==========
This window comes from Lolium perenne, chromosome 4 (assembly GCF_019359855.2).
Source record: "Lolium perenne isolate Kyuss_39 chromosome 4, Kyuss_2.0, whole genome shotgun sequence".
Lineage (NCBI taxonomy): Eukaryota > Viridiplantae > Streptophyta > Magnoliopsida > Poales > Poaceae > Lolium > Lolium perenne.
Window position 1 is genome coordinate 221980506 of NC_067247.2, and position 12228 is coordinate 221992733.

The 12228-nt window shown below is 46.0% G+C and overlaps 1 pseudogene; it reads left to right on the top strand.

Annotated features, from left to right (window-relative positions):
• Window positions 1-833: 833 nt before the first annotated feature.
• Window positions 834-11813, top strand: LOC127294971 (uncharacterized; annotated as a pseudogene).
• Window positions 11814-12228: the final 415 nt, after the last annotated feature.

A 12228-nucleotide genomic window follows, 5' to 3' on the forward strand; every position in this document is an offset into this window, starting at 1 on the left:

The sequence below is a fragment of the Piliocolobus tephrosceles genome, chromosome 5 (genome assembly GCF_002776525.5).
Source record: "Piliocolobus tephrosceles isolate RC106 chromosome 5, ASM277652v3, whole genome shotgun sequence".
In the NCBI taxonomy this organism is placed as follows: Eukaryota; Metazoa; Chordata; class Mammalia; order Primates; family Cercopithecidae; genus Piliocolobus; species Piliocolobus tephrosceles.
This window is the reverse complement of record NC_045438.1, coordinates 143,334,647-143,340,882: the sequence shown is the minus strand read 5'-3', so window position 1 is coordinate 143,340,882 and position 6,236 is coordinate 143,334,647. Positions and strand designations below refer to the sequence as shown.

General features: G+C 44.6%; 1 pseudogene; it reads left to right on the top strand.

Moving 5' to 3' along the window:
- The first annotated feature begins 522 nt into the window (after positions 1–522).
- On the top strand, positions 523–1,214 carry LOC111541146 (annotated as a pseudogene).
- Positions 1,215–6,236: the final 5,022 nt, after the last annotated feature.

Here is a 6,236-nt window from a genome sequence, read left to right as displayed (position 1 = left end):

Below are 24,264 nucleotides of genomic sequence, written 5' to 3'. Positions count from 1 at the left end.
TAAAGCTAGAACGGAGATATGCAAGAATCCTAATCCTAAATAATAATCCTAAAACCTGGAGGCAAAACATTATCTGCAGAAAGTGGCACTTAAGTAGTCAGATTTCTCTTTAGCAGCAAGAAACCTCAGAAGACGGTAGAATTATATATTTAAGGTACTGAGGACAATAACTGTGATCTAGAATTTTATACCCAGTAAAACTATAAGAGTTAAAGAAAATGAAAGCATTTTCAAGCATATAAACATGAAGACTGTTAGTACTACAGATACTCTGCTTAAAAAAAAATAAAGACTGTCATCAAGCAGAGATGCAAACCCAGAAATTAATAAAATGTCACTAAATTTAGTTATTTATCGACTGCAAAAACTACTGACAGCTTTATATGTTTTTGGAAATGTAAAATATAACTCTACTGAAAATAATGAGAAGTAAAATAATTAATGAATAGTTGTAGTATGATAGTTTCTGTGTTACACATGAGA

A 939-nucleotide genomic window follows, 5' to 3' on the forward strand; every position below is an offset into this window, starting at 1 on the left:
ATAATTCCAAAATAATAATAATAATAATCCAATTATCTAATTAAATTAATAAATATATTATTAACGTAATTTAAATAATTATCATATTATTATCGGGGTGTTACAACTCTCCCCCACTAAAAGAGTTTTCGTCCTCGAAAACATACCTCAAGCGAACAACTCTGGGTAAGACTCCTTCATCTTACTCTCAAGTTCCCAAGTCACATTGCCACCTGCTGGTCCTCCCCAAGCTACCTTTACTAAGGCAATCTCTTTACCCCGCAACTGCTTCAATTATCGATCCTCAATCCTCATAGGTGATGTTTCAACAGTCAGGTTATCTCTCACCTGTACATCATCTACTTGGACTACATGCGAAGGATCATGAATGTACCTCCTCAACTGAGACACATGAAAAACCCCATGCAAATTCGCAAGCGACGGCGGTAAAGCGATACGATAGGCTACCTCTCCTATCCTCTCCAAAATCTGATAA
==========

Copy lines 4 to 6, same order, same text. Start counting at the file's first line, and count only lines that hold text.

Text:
Window position 1 is genome coordinate 221980506 of NC_067247.2, and position 12228 is coordinate 221992733.

The 12228-nt window shown below is 46.0% G+C and overlaps 1 pseudogene; it reads left to right on the top strand.

Annotated features, from left to right (window-relative positions):